Rita Tojeiro of the University of St. Andrews is the other co-leader of the BOSS galaxy clustering working group along with Tinker. "We see a dramatic connection between the sound wave imprints seen in the cosmic microwave background 400,000 years after the Big Bang to the clustering of galaxies 7-12 billion years later. The ability to observe a single well-modeled physical effect from recombination until today is a great boon for cosmology."

The map also reveals the distinctive signature of the coherent movement of galaxies toward regions of the Universe with more matter, due to the attractive force of gravity. Crucially, the observed amount of infall is explained well by the predictions of general relativity.

"The results from BOSS provide a solid foundation for even more precise future BAO measurements, such as those we expect from the Dark Energy Spectroscopic Instrument (DESI)," says Natalie Roe, Physics Division director at Berkeley Lab. "DESI will construct a more detailed 3-dimensional map in a volume of space ten times larger to precisely characterize dark energy -- and ultimately the future of our universe."

Funding for SDSS-III has been provided by the Alfred P. Sloan Foundation, the Participating Institutions, the National Science Foundation, and the U.S. Department of Energy Office of Science.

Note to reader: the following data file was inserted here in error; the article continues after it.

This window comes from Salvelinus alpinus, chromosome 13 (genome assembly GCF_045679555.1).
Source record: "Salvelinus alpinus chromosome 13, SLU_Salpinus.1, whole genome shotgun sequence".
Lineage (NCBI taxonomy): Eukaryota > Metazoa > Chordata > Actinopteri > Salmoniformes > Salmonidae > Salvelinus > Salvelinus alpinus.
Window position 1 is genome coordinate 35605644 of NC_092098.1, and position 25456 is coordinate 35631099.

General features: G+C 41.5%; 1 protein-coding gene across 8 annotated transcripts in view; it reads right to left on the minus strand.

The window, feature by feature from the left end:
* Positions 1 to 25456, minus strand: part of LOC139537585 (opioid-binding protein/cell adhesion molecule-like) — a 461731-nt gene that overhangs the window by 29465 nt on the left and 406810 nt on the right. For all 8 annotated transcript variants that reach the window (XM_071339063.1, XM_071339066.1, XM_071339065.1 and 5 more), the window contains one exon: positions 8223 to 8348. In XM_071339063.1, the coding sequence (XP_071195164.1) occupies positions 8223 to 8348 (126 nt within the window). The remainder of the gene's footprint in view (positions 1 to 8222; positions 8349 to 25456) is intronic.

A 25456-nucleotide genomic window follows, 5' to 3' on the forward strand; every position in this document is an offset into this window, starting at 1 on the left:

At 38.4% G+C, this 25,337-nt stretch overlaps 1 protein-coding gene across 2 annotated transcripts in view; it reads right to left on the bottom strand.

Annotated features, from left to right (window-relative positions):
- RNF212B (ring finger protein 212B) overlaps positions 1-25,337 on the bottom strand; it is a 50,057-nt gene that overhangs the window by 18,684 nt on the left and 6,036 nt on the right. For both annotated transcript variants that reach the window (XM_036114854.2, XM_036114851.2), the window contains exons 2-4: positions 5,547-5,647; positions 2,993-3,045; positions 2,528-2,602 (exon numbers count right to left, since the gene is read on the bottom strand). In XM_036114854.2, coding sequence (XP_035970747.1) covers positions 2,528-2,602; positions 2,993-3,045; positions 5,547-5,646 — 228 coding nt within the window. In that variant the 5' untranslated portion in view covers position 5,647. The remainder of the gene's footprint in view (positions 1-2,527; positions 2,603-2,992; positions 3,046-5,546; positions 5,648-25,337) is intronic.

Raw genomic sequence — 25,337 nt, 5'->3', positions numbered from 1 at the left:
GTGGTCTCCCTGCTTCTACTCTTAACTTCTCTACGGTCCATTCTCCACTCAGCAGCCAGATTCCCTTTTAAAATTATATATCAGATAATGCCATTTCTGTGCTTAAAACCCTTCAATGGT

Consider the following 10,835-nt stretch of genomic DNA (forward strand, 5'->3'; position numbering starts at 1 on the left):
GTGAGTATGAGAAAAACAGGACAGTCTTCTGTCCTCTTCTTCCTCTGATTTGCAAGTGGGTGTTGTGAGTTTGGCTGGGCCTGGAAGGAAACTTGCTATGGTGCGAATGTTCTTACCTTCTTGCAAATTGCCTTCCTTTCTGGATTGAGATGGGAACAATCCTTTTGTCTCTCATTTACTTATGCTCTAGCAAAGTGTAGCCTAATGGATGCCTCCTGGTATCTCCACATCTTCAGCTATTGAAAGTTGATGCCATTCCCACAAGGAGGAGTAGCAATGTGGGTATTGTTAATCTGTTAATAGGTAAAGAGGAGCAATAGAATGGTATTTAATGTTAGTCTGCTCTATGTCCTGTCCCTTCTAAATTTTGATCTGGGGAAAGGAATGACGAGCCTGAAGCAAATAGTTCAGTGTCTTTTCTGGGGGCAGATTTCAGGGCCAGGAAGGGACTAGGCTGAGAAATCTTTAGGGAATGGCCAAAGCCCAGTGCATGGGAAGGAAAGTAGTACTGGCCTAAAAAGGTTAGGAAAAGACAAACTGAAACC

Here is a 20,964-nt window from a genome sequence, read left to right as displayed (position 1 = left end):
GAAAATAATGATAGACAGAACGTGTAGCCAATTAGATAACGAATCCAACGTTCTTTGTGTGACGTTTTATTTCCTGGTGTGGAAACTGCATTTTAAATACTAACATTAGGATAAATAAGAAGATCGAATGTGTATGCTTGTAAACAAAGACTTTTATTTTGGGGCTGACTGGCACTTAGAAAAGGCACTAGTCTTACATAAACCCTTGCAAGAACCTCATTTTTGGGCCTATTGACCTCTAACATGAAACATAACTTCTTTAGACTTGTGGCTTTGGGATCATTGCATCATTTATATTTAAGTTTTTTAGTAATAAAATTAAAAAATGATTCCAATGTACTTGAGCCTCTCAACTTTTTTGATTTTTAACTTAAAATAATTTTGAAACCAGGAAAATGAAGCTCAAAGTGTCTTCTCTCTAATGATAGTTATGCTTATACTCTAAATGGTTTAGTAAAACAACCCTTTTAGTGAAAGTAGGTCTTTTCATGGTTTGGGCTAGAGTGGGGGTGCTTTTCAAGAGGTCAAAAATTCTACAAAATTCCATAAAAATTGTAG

For more on SDSS-III, visit

The Large Underground Xenon (LUX) dark matter experiment, which operates beneath a mile of rock at the Sanford Underground Research Facility in the Black Hills of South Dakota, has completed its search for the missing matter of the universe.

Today at an international dark matter conference (IDM 2016) in Sheffield, UK, LUX scientific collaborators presented the results from the detector's final 20-month run from October 2014 to May 2016. The new research result is also described with further details on the LUX Collaboration's website.

LUX's sensitivity far exceeded the original expectations of the experiment, collaboration scientists said, but yielded no trace of a dark matter particle. LUX's extreme sensitivity makes the team confident that if dark matter particles had interacted with the LUX's xenon target, the detector would almost certainly have seen them. These new limits on dark matter detection will allow scientists to eliminate many potential models for dark matter particles, offering critical guidance for the next generation of dark matter experiments.

"LUX has delivered the world's best search sensitivity since its first run in 2013," said Rick Gaitskell, professor of physics at Brown University and co-spokesperson for the LUX experiment. "With this final result from the 2014-2016 run, the scientists of the LUX Collaboration have pushed the sensitivity of the instrument to a final performance level that is 4 times better than originally expected. It would have been marvelous if the improved sensitivity had also delivered a clear dark matter signal. However, what we have observed is consistent with background alone."